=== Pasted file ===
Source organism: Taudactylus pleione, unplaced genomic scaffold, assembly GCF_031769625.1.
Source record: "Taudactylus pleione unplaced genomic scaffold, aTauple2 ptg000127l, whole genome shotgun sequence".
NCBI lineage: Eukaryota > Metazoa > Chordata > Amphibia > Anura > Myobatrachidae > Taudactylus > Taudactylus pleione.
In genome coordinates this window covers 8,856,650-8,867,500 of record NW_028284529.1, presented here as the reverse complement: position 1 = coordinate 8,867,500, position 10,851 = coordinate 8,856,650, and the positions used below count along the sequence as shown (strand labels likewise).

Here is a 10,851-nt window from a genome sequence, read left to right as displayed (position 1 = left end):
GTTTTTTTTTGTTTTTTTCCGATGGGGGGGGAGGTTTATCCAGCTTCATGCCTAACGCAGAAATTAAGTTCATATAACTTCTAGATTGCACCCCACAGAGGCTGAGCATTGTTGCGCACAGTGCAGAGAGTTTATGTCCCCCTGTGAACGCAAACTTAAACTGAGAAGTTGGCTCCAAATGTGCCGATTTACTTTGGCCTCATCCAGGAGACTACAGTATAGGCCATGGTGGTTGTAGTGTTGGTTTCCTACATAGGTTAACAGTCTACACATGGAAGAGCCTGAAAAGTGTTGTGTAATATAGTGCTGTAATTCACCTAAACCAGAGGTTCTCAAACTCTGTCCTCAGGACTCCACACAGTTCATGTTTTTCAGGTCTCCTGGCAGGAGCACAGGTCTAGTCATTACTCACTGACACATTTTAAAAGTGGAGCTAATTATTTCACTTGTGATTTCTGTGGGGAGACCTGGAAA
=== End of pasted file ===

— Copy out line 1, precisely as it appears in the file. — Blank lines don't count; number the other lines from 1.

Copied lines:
Source organism: Taudactylus pleione, unplaced genomic scaffold, assembly GCF_031769625.1.